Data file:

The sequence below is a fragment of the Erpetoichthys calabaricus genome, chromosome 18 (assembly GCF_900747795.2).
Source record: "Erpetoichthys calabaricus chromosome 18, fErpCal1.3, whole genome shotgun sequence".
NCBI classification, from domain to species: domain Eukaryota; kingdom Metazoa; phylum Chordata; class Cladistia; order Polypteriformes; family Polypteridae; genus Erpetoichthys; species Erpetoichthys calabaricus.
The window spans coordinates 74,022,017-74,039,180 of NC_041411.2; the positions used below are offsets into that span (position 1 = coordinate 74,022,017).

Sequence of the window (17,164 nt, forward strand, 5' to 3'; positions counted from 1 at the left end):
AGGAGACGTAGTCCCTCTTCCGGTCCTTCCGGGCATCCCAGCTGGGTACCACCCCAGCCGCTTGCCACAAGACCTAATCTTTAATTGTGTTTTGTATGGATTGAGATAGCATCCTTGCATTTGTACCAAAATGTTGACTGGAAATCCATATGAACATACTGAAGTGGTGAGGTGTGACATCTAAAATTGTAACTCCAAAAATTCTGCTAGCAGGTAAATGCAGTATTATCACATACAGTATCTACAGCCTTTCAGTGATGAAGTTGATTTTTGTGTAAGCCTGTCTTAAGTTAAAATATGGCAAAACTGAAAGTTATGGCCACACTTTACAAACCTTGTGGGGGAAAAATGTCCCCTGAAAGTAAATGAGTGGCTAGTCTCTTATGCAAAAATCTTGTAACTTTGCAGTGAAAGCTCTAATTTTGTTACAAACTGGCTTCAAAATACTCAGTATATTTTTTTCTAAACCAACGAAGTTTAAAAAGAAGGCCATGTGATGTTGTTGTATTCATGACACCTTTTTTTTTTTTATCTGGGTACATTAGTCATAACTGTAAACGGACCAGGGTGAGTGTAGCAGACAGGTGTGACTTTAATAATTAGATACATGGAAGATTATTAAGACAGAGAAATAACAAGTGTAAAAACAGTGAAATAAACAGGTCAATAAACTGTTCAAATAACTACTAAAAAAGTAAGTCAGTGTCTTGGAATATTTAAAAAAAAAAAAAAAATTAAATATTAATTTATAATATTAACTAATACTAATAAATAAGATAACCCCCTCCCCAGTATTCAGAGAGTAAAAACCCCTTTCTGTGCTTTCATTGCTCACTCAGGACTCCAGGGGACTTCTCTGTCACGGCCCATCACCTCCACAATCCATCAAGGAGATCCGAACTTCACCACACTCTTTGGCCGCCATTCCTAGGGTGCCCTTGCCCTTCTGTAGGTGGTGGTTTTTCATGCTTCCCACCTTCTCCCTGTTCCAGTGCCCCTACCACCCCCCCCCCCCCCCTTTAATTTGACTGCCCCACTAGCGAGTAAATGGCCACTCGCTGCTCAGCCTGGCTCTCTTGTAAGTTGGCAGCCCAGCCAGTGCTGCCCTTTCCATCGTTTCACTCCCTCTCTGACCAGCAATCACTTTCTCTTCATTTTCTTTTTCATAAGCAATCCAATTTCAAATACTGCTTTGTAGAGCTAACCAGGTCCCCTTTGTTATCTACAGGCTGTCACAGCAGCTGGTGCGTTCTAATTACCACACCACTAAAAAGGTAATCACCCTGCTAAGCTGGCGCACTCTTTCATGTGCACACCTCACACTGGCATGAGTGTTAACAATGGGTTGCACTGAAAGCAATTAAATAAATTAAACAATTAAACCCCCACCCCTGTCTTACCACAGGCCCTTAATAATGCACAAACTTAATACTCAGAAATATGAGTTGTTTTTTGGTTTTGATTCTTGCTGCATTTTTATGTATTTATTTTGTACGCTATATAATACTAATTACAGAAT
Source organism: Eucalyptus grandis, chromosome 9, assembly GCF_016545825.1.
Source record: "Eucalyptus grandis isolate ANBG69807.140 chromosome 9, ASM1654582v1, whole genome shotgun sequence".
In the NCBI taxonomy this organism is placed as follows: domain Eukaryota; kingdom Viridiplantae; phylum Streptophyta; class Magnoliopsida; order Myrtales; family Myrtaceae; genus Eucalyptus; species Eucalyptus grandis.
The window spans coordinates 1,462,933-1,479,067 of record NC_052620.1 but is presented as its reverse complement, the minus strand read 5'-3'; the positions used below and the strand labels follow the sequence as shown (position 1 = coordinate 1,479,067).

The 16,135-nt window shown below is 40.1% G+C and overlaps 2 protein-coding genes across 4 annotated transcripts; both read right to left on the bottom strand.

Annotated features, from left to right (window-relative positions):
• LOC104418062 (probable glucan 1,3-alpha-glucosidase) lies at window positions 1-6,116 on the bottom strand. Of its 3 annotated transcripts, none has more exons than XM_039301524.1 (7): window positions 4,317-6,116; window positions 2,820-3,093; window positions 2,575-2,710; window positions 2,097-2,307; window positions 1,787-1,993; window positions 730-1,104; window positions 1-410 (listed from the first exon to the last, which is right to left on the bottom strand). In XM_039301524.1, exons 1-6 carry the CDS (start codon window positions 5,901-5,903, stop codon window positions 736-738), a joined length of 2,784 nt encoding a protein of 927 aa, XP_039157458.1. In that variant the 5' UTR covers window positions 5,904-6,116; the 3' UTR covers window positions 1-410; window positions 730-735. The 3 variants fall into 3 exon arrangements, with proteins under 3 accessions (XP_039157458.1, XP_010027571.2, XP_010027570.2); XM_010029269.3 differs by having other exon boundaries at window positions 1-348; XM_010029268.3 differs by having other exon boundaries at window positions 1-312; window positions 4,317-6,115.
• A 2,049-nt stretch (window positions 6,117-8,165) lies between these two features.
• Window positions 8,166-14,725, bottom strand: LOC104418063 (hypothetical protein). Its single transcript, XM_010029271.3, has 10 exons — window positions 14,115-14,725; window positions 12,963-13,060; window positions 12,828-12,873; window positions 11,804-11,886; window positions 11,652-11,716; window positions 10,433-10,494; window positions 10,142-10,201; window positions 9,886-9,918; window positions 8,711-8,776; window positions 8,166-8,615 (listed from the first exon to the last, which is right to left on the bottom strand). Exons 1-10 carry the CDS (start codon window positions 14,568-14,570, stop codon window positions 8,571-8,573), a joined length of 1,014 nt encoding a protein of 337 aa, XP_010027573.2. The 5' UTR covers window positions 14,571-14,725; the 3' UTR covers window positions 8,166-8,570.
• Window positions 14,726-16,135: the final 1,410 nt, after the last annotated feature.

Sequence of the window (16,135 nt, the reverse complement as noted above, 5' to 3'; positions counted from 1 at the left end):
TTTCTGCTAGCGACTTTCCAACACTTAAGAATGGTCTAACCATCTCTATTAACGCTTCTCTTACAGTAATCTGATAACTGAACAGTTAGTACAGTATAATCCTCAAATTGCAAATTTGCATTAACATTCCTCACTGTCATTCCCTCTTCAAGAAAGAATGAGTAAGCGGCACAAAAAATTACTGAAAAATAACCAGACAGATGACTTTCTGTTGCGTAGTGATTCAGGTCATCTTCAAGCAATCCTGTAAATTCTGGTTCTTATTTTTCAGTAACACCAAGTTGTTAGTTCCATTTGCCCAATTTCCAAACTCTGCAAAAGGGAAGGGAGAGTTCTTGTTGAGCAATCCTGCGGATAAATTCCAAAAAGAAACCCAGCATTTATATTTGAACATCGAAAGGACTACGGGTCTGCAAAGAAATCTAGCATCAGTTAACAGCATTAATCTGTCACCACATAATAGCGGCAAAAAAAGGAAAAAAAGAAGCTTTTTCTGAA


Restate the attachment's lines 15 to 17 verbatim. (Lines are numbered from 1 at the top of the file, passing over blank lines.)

• Window positions 8,166-14,725, bottom strand: LOC104418063 (hypothetical protein). Its single transcript, XM_010029271.3, has 10 exons — window positions 14,115-14,725; window positions 12,963-13,060; window positions 12,828-12,873; window positions 11,804-11,886; window positions 11,652-11,716; window positions 10,433-10,494; window positions 10,142-10,201; window positions 9,886-9,918; window positions 8,711-8,776; window positions 8,166-8,615 (listed from the first exon to the last, which is right to left on the bottom strand). Exons 1-10 carry the CDS (start codon window positions 14,568-14,570, stop codon window positions 8,571-8,573), a joined length of 1,014 nt encoding a protein of 337 aa, XP_010027573.2. The 5' UTR covers window positions 14,571-14,725; the 3' UTR covers window positions 8,166-8,570.
• Window positions 14,726-16,135: the final 1,410 nt, after the last annotated feature.

Sequence of the window (16,135 nt, the reverse complement as noted above, 5' to 3'; positions counted from 1 at the left end):